Cold, tired, and still slightly muddy from the day’s ride (there was no way I was taking a cold shower), we climbed into our bed and piled the blankets on high. It was another good day exploring the diverse beauty of Ecuador’s nature.

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Biking Through Ecuador, Day 1: Quito to Mindo


I’m pretty sure I climbed a mountain today, on a bike. We started down in a low valley and ended up swathed in mist somewhere up high in a cloud forest. Eight kilometers of switchbacks and somewhat gradual inclines along a severely potholed and stoney dirt road took us several thousand feet up into the Andes mountain range. It was beautiful. We passed steep terraced slopes dotted with cows and small haciendas looking out over deep valleys that encompassed every shade of green. At every bend in the road there was a stunning vista and I had to restrain myself from stopping to take a picture each time the valley’s and mountains came into view.

We woke up early this morning to finishing last-minute packing and enjoy our last breakfast at La Casa Sol (although we also made another reservation to stay there on our way back through Quito before heading to Guayaquil and the Galapagos. We are creatures of habit). Arie met us at the hotel with his brand new Land Rover-esque jeep topped with three bikes and a trunk full of gear. Originally from Holland, he has lived in Ecuador for the past 19 years and done bike tours for a good 16 of that. After loading the car with our bags, we headed out of Quito and into the hills of the surrounding countryside. As I said before, Ecuador is beautiful. After about an hour of driving, we pulled off onto a dirt road, unloaded the bikes, and geared up for our first ride of the trip. Arie followed us in the jeep as we sped downhill for 24 kilometers along an extremely bumpy road. It wasn’t long before my wrists and back hurt from being jarred around so much, but the views and experience more than made up for it. Arie met us at the bottom of the massive downhill with bananas and water and then we began our grueling eight kilometer climb into the cloud forest. I was very glad that I had forced myself to work out on the elliptical 5-6 days a week on the ship in Costa Rica/Panama! At the top, Arie had lunch ready for us, but it started raining, so we didn’t dally much. He lent me his raincoat and off we were again. More bumpy roads and beautiful sights. With the rain, it looked like we could almost have been in Ireland or Scotland, it was so green.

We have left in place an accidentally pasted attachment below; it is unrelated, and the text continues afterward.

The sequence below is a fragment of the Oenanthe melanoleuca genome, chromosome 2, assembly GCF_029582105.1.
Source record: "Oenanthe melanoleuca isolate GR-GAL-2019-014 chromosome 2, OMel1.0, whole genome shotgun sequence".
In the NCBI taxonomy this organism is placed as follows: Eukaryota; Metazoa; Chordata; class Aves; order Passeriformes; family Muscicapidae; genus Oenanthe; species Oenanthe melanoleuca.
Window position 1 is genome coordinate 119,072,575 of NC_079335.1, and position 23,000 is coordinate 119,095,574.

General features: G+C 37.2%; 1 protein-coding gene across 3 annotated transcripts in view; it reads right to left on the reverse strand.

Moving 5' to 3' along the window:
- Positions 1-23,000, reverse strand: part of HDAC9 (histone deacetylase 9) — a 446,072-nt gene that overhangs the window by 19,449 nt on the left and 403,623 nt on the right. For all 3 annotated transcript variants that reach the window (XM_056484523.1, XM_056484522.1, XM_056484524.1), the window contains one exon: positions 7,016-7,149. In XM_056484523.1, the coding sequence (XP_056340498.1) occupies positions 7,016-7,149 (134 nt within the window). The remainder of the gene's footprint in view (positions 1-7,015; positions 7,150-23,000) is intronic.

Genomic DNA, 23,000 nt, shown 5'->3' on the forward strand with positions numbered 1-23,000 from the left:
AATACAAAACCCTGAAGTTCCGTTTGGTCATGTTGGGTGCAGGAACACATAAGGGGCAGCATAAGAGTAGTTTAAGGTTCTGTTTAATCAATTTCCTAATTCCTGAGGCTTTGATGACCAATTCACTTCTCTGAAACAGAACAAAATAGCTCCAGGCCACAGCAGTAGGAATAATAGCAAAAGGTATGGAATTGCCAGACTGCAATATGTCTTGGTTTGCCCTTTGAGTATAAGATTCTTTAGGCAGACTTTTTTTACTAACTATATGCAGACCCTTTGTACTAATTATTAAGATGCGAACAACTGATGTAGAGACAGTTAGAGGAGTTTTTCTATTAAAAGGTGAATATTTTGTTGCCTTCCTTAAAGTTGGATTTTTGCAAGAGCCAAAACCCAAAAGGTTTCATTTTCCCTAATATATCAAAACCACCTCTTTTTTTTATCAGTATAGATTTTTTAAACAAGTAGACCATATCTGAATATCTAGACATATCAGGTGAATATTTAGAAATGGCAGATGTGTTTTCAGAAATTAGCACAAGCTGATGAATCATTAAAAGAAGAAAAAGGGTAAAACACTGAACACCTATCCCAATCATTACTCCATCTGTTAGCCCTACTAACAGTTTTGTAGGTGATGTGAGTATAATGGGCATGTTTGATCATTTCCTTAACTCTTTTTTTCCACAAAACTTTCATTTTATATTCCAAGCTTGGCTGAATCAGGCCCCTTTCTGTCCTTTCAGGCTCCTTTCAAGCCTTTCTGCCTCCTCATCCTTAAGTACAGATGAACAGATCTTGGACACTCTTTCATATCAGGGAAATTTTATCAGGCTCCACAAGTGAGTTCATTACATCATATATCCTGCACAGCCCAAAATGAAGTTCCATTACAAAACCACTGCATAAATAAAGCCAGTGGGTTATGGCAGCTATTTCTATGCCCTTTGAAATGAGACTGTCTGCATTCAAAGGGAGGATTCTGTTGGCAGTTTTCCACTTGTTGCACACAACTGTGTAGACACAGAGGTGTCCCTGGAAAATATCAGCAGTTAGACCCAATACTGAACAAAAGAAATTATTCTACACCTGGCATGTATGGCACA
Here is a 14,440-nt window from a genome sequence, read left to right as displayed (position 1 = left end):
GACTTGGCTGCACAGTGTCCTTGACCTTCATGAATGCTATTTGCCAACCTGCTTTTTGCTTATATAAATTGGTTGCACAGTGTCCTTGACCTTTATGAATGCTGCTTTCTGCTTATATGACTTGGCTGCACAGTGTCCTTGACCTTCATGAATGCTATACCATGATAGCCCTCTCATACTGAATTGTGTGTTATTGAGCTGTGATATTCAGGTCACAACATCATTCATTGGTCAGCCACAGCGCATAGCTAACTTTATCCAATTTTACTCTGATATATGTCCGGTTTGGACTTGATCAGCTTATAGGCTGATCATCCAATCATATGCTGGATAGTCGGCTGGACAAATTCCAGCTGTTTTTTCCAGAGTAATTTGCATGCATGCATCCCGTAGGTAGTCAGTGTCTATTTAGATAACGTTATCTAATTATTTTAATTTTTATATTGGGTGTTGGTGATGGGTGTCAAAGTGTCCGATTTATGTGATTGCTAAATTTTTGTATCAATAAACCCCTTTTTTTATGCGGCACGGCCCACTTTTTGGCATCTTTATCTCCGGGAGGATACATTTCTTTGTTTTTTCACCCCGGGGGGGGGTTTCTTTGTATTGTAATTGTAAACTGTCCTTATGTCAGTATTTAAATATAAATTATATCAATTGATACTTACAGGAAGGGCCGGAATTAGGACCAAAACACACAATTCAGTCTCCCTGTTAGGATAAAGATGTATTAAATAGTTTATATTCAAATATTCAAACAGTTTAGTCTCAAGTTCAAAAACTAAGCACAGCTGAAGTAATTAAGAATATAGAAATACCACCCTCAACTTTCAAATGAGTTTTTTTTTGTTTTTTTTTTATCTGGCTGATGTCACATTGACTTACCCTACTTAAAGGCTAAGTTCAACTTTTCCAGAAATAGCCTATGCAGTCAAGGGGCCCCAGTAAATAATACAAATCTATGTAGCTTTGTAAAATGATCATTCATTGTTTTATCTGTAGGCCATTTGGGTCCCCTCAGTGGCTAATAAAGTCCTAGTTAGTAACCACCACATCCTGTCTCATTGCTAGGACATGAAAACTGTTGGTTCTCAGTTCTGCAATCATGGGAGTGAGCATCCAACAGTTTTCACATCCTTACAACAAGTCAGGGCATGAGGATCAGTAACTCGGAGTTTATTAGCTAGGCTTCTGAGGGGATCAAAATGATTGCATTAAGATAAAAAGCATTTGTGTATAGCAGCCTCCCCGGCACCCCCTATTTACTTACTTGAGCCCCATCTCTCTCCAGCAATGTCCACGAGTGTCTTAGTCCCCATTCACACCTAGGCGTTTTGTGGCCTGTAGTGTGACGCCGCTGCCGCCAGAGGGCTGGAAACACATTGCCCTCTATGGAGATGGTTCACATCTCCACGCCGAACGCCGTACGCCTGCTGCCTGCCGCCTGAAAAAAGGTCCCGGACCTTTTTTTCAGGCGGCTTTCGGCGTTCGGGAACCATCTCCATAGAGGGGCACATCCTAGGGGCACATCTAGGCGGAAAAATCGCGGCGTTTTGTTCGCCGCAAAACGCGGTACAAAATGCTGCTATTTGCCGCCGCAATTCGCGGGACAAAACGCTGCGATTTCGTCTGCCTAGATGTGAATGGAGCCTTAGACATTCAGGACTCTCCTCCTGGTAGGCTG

We finally reached a paved road, and from there it was about a 20 minute ride into the town of Mindo. Thankfully the rain stopped, so it was a nice ride, and my wrists and back were happier.

Sweaty, muddy, tired, and a little chilled from the rain, we rolled up to our little guesthouse looking forward to a hot shower. Surprise, surprise, the whole town was without water for a few hours for some reason I couldn’t catch. A bit disappointed, C and I sat on our balcony for awhile and then set out to explore the town. On our way out the hotel, we stopped by the open-air wooden porch that looks out onto a garden. The owners have hung several bird-feeders from the trees and we watched, amazed, as dozens of hummingbirds and other feathered species flitted about. This area apparently has 33 different kinds of hummingbirds alone.

After snapping photo after photo of the hummingbirds, we were still chilled, so we stopped at a nice restaurant for a cup of tea, which warmed us up. Then we strolled through the small park and down the one and only main street which was lined with no-frill eateries and convenience shops. Mindo is a sleepy town, but it’s cute, and most people come here, I think, for it’s abundant bird life rather than good food and historical sites.

It had started drizzling again, so we slowly made our way back to the hotel, but the drizzle turned into a downpour and we were soon soaking wet. Once in our room, the water was back on, but a hot shower was too much to ask for. I got most of the mud off, then climbed into bed and underneath the warm blankets. Outside the rain had turned into a thunderstorm that sent lightning strikes alarmingly close and rumbles that shook our wooden walls. I also learned something new – I didn’t know that thunder set off car alarms.